Chief Executive Officer and Chairperson of the Global Environment Facility, Carlos Manuel Rodríguez, spoke of the importance of addressing mercury in its full lifecycle and in global supply chains. He noted the GEF’s work to support parties to implement the Convention’s provisions including those on trade in elemental mercury, and to transform the artisanal and small-scale gold mining sector away from harmful mercury use. The GEF, in its role as part of the Convention’s financial mechanism, has a critically important role to play in combating illegal trade in mercury and other hazardous substances.
Many voices from the civil society, partner organizations and indigenous peoples were heard at the plenary session. They have “enriched the discussions by bringing their expertise and knowledge of needs and realities on the ground” stated Stankiewicz.
Five days of intense work condensed the result of months of preparation during the intersessional period. At the Nusa Dua Convention Center, every detail was ready to welcome around 400 participants that gathered in-person under strict safety measures, while several others connected online to participate and share their views. Delegates were openly grateful for the warm hospitality they received in Bali. With this good spirit and the work achieved, parties are ready to cruise to a new working period to keep making mercury history.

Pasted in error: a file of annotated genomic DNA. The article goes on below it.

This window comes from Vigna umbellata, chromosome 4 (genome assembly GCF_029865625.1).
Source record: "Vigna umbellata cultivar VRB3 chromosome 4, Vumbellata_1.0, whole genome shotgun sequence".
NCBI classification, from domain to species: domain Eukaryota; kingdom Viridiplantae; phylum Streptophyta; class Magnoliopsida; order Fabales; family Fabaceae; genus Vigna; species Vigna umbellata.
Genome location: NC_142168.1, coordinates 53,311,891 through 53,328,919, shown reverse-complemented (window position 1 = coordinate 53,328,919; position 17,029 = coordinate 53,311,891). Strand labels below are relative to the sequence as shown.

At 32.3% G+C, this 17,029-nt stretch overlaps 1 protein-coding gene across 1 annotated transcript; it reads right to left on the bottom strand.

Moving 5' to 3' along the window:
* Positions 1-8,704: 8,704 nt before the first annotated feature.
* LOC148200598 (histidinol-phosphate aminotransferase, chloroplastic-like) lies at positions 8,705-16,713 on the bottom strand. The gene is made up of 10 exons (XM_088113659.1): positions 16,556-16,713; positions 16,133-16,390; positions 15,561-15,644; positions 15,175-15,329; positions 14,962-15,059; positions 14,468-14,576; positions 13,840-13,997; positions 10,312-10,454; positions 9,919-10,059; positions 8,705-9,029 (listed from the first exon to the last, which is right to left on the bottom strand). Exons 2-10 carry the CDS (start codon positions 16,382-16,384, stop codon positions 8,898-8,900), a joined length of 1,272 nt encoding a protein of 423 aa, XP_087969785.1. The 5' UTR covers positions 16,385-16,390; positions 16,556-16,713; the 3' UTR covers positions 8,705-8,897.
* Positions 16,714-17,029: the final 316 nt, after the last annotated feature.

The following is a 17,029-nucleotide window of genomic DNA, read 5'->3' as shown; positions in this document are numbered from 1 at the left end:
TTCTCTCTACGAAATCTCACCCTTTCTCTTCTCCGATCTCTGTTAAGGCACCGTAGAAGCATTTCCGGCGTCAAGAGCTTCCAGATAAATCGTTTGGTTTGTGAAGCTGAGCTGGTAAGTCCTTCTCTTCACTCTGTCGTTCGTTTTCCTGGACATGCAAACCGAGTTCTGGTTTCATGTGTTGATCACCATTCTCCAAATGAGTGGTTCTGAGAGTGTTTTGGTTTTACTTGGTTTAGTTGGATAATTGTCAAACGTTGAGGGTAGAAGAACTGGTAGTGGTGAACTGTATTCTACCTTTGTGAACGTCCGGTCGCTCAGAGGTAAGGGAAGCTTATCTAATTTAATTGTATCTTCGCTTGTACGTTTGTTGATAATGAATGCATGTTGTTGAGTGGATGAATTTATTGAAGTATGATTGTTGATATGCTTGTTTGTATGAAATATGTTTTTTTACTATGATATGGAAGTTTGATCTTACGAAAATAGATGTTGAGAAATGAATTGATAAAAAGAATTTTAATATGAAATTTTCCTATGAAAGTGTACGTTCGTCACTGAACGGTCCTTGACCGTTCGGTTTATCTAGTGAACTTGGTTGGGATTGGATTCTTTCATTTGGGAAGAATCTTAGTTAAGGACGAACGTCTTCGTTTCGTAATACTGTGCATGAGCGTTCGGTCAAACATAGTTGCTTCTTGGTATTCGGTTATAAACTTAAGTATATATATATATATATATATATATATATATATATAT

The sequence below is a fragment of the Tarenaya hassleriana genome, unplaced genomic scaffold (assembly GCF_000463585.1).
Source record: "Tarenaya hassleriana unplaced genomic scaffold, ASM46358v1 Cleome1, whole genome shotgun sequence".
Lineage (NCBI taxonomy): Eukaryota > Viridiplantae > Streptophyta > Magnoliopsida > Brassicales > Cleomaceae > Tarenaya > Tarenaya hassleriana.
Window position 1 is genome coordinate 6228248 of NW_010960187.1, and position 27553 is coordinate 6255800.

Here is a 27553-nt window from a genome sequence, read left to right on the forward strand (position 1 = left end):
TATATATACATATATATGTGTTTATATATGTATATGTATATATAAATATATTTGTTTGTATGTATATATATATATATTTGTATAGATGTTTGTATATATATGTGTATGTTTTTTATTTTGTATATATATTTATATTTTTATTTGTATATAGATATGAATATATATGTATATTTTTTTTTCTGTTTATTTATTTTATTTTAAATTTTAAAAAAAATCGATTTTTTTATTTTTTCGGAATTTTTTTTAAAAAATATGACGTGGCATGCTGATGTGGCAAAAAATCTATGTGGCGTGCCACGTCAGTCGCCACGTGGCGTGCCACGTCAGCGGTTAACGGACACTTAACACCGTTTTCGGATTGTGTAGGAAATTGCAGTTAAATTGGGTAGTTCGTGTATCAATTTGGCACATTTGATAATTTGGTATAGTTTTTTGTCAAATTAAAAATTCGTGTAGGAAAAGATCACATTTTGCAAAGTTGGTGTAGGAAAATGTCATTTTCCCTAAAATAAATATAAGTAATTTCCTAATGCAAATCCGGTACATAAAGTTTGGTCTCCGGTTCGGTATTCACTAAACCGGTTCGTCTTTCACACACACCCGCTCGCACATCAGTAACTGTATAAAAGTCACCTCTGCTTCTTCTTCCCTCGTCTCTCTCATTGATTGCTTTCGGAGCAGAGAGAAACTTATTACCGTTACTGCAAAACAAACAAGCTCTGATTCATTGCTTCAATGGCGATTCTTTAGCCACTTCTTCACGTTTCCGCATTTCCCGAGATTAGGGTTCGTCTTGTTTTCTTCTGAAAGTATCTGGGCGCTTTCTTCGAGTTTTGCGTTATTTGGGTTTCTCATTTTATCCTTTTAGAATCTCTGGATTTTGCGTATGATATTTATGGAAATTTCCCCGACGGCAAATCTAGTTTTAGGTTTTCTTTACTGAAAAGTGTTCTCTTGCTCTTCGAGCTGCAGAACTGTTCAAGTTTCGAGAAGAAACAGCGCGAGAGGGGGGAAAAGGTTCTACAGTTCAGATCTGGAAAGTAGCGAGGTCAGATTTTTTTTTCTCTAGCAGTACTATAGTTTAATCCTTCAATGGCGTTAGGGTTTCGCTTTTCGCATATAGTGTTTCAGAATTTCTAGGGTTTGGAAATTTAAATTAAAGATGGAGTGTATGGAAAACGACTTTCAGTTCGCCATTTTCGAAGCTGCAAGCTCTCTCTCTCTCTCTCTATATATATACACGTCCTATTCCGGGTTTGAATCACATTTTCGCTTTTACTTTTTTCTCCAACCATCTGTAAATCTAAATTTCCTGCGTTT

The fifth meeting of the Conference of the Parties will reconvene in Geneva, Switzerland, from 30 October to 3 November 2023 under the Romanian presidency.
Note for editors
About the Minamata Convention
The Minamata Convention on Mercury is the most recent global agreement on environment and health, adopted in 2013. It is named after the bay in Japan where, in the mid-20th century, mercury-tainted industrial wastewater poisoned thousands of people, leading to severe health damage that became known as the “Minamata disease”. Since it entered into force on 16 August 2017, 137 Parties have been working together to control the mercury supply and trade, reduce the use, emission and release of mercury, raise public awareness, and build the necessary institutional capacity.
About the UN Environment Programme
UNEP is the leading global voice on the environment. It provides leadership and encourages partnership in caring for the environment by inspiring, informing and enabling nations and peoples to improve their quality of life without compromising that of future generations.
For media queries, please contact Anna García Sans (anna.garcia [at] un.org), Communications and Knowledge Management Officer, Minamata Convention on Mercury